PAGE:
Gavel on wood table

It is a fundamental principle that the judicial component of government is independent in order to insulate its members from punitive actions by the legislative and executive branches of the government. Only when the judiciary is independent can it make fair decisions that uphold the rule of law, an essential element of any genuine constitutional democracy.

In fact, it is the judiciary that guards the rule of law in a constitutional democracy. I recognize the equally well-established tenet that the legislature must enjoy its oversight function through the confirmation and reappointment process, but that oversight must be exercised with caution and discretion, after extensive and careful deliberation, if healthy judicial independence is to be maintained. Nothing has more negatively impacted these fundamental precepts than this year’s round of judicial confirmation hearings.

This editorial is not about the important decisions by judges regarding statutory construction or constitutional rulings about such weighty issues as the death penalty. Some of you will be relieved to know that this editorial is not about Justice McDonald, about whom much has already been written. Rather, it is about the witch hunt that began a few years ago against judges brave enough to sit on the family court, who some days make complicated decisions about pensions and other property interests but who mostly try to help sad and hurting people pick up the pieces of their fractured lives.

When asked years ago when I was a Superior Court judge if I would be willing to sit in Family Court, I replied “not even if it were a condition of probation.” That was not because I did not think it had interesting legal issues (it does) but rather because I knew I did not have the patience of Job; I did not have the ability to sort through the land of broken toys deciding which litigants were genuinely concerned about their family and which ones merely wanted to continue to punish the person they could no longer control.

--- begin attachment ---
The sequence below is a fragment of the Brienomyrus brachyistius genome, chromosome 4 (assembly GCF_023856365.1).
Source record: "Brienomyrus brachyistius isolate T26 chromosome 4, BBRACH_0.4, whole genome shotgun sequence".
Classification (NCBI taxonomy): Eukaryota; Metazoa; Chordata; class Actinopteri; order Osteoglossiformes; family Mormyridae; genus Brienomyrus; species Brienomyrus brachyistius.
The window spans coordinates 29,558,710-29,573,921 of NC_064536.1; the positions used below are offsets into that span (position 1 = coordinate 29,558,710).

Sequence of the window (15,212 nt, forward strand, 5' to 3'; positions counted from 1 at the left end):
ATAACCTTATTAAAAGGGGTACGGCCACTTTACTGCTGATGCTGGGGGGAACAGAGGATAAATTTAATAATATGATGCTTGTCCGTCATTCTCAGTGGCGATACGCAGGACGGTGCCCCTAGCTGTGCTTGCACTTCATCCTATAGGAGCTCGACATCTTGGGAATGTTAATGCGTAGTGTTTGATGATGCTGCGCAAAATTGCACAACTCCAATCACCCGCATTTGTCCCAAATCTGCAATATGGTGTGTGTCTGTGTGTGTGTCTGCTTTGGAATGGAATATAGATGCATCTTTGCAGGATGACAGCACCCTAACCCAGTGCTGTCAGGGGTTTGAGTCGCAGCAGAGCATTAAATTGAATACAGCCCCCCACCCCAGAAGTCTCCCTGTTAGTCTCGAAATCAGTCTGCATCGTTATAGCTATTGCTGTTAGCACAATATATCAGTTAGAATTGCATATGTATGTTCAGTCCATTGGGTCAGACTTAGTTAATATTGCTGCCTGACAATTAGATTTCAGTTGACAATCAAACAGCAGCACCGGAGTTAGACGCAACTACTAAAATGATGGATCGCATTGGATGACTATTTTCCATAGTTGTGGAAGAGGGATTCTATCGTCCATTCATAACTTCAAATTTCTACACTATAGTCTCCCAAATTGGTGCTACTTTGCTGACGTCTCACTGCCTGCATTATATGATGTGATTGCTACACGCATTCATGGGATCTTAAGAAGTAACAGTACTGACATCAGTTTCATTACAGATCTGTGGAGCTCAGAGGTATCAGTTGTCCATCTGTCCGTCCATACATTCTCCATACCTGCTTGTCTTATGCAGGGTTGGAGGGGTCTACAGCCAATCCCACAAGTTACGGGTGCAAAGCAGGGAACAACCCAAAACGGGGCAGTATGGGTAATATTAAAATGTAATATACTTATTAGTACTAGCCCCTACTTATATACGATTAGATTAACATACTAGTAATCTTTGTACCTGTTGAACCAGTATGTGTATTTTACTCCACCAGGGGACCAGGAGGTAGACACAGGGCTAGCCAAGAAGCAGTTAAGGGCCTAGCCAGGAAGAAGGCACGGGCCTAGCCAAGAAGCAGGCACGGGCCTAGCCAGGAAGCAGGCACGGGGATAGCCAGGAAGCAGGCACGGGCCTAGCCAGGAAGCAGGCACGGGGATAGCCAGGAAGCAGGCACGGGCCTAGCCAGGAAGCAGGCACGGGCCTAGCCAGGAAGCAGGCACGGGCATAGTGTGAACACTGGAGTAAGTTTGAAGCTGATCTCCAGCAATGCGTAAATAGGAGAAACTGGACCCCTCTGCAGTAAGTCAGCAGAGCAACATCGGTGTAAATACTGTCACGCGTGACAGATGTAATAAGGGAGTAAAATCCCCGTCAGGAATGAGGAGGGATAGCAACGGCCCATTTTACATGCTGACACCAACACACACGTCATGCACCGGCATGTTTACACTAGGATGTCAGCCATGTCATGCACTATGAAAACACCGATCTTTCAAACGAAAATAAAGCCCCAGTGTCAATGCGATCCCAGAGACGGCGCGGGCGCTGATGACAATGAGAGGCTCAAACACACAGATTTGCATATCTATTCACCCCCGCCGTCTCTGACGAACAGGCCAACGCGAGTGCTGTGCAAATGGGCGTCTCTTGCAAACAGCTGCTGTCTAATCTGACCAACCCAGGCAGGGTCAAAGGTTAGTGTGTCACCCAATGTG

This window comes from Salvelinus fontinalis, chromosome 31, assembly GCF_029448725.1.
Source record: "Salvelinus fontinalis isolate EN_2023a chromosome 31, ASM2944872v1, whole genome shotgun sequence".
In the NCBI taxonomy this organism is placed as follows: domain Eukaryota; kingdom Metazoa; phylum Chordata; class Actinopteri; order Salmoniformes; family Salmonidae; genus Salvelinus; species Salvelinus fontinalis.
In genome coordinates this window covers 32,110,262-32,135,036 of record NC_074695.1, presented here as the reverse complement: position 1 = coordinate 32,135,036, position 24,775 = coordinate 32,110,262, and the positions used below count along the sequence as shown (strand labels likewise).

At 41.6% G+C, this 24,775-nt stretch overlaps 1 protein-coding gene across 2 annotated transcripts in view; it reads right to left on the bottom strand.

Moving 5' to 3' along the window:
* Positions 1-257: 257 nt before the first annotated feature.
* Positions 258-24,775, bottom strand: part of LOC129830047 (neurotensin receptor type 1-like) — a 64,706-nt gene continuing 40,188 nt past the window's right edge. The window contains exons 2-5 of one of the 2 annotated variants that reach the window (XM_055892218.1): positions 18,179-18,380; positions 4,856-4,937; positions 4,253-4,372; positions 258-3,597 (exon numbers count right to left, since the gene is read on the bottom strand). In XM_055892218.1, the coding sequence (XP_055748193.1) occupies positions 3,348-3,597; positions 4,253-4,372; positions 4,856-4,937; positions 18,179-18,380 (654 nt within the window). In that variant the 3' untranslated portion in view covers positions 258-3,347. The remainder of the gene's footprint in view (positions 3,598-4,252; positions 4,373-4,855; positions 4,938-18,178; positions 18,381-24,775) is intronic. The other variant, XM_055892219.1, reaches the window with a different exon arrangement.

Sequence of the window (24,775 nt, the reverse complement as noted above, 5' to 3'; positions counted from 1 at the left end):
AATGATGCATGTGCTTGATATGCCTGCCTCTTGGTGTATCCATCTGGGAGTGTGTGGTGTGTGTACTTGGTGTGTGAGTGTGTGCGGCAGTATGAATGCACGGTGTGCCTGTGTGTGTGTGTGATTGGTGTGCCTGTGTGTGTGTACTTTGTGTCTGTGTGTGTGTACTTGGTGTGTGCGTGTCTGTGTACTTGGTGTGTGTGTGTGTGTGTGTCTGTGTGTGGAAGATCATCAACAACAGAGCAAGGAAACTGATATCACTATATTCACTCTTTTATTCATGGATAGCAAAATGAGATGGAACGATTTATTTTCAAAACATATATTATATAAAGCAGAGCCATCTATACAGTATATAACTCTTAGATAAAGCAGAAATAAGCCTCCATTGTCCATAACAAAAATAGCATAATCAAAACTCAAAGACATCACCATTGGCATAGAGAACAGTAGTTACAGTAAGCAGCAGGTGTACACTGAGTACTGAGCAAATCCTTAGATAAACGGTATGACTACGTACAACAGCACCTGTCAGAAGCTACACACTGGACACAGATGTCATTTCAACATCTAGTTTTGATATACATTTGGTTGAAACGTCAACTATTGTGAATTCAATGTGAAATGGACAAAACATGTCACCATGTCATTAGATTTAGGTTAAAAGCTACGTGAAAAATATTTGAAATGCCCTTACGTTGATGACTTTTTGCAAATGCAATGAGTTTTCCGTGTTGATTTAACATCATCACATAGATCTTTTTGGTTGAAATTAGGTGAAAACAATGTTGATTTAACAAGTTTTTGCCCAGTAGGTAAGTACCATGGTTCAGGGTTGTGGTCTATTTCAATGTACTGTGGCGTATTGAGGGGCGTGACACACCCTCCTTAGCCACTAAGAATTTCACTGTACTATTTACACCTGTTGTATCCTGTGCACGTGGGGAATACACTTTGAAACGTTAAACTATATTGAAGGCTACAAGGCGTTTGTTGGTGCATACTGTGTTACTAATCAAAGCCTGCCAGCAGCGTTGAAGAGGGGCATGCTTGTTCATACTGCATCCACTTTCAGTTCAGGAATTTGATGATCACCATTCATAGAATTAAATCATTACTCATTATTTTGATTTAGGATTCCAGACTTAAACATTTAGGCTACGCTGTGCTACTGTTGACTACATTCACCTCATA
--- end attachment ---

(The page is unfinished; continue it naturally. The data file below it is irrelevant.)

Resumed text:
Those brave souls who stood up when called for duty have gotten nothing but grief when their time for reappointment came. Not only are those judges vilified for appointing GALs for parents who do not behave with their children’s best interests in mind, but they are abusively disparaged for just trying to decipher the truth behind the allegations and for—God forbid—not always believing the assertions of litigants. Now they are second-guessed by some legislators, who have decided their role is to be fact finders, psychiatrists and ultimately judges. They chose to believe everything their constituents claim without benefit of hearing both sides or the threat under oath.

This is bad enough and a complete bastardization of their role, but now some legislators have given voice to anti-Semitic propaganda by litigants who blog obsessively about the “Jew overlords,” King Solomon (Deputy Chief Court Administrator Judge Solomon) and other “mentally deranged person[s] of Jewish faith.” Once treated as the rantings of mad men, these blogs are now the Bible of some legislators who engage in public lynchings of fine individuals for hours while other legislators sit on the sidelines, seemingly afraid to interrupt lest they be the next target.

It is not the fact of oversight that creates a constitutional crisis, but rather it is the lack of standards along with the ad hominem attacks that threaten the calm, deliberative process meant to govern legislative oversight. So unless the Legislature stops trivializing the process through one that more closely resembles the Stalin show trials, we seriously jeopardize the democratic legitimacy of our constitution.

Joette Katz is commissioner of the state Department of Children and Families and a former associate justice of the Connecticut Supreme Court. She also co-chairs the editorial board of the Connecticut Law Tribune.